The peshat is that Vashti refuses to obey her husband. The motivation for this refusal is derash. The most likely reason for a self-respecting person, let alone a queen, for refusing to accede is her feeling that she is being objectified. Her refusal is heroic – it is brave, courageous, and quite possibly a choice with existential repercussions.
Vashti’s disobedience of her husband is often compared to Esther’s obedience of Mordechai. She does what he says and hides her Jewish identity. This is a very disturbing component of the story. Mordechai, my namesake, is meant to be a stalwart representative of Judea and Judaism, but he and Esther are both named for Near Eastern gods. And when Esther becomes socially mobile she is told to hide who she really is. Mordechai seems to be an assimilationist.
So what’s peshat here? I think one way to read this is that Mordechai is deep into his identity as a courtesan and maintains, at the same time, a deep relationship to his Judaism. He of course refuses to bow to Haman but really we don’t know why. But, once his people are threatened, he awakens to his true identity and pushes Esther to do the same. Mordechai’s disobedience of Haman, Esther’s obedience of Mordechai and her subsequent disobedience of the king (she comes to him when she isn’t call to) are the key factors in the unfolding of the story. So Esther’s heroism is counterintuitive in that it is connected to disobedience as opposed to obedience.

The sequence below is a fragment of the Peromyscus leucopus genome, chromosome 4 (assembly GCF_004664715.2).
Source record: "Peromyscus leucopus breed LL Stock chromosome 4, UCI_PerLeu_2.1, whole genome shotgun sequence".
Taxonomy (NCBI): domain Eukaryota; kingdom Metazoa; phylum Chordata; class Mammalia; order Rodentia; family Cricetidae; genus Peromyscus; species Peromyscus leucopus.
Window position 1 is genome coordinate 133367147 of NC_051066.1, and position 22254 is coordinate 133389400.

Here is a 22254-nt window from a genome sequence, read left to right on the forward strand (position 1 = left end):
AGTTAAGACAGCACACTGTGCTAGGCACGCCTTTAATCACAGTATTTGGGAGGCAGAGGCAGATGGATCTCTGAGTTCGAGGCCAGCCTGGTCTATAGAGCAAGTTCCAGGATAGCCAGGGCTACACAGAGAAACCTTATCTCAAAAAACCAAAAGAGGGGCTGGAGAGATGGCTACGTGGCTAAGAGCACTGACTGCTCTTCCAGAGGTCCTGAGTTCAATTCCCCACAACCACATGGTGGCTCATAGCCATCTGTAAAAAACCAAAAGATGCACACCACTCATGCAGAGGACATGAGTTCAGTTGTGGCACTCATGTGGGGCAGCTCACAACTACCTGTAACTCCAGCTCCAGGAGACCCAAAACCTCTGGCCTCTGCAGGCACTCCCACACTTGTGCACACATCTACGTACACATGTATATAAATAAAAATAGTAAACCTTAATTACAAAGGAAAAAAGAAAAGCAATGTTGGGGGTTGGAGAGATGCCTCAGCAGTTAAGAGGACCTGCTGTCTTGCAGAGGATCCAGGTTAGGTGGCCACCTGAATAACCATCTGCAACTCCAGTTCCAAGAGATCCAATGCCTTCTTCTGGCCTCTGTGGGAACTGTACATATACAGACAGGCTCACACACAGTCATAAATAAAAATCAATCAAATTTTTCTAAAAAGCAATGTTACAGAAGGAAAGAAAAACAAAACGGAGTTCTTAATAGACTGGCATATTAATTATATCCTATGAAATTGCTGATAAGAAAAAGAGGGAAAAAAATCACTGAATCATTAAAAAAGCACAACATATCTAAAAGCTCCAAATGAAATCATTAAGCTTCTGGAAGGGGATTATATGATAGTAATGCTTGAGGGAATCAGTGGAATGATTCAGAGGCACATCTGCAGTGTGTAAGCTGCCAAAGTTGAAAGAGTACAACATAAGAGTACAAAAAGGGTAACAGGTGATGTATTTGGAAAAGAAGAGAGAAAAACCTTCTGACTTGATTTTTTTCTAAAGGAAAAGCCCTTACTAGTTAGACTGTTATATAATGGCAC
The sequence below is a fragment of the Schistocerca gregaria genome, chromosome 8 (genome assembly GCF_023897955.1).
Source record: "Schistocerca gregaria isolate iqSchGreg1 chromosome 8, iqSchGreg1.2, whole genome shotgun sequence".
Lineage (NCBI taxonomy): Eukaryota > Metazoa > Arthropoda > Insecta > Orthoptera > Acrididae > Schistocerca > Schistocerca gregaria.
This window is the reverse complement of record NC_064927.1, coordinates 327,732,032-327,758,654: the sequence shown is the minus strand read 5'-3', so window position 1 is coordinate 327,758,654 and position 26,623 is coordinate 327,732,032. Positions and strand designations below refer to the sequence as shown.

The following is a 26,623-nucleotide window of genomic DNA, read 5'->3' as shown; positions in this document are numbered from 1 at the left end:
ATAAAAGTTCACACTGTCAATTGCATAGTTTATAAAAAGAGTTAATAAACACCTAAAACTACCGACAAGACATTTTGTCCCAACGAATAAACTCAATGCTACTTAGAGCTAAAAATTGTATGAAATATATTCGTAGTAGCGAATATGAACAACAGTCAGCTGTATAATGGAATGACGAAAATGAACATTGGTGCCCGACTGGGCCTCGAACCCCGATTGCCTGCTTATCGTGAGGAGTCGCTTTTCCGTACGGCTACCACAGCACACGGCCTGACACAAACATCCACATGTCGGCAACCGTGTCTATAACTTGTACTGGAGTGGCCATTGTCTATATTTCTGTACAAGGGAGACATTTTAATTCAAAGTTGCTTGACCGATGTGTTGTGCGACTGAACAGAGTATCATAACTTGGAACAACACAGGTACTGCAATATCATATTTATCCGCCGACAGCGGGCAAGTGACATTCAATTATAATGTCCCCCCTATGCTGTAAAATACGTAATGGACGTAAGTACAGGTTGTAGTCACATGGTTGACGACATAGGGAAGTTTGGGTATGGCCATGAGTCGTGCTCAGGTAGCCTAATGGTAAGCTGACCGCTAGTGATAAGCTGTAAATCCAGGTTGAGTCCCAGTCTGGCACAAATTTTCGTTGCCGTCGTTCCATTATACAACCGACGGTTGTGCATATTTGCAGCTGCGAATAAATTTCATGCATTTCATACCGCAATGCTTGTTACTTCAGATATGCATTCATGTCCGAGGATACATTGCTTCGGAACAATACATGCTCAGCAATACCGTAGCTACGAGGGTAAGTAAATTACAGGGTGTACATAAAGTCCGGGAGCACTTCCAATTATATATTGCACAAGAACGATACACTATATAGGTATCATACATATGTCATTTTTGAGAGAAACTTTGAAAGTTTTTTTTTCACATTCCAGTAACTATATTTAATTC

Zeresh. Oh Zeresh. She’s a bit player for sure. But the great thing about Zeresh is that she is a truth-teller: “If Mordechai, before whom you have begun to fall is of Jewish stock, you will not overcome him; you will fall before him to your ruin.” She seems to be the most ‘religious’ character in the Megillah. She has some idea about Jews being special and she tells her husband. She does lie, she doesn’t curry favor, she just lays it out. Notice that Esther has to jump through all kinds of hoops to get the king to get to the point where she can tell the king the facts. Zeresh just speaks it straight out.
While the Megillah is about seeing everything a little differently we have fallen into the trap of reading it the same way year after year. Is Vashti the folk heroine for the 21st century? I don’t really think so but at least she is someone with self-respect. Is Esther a pathetic assimilationist? We don’t have to read her this way but we should be conscious of the problematic of her behavior and that of her mentor Mordechai who sets her in a very precarious position. And, Zeresh, she is married to a terrible man. Long enough to give him a minyan of sons. She is certainly a flawed person for that. But I like to reserve a little space for her to be not so bad. In the two times that Zeresh is mentioned she comes in the same sentence with ‘kol ohavav’. The Hebrew could be literally translated as ‘Zeresh AND those that loved [Haman].’ If we read the text literally the Megillah, in its subtle and layered way is telling us that Zeresh saw the truth and wanted to be distant from her husband.
Purim is set up by the Megillah. And on Purim as much as we read the text we should also be reading ourselves. Turning the interpretive lens into a mirror. Along with the openness that the celebration brings we should be attempting – for good or for bad – to reinterpret our own actions and inclinations so that we can have greater clarity in our lives.
P.S. I only know one rock song that has the name Esther and the word Armenian in it. Here it is: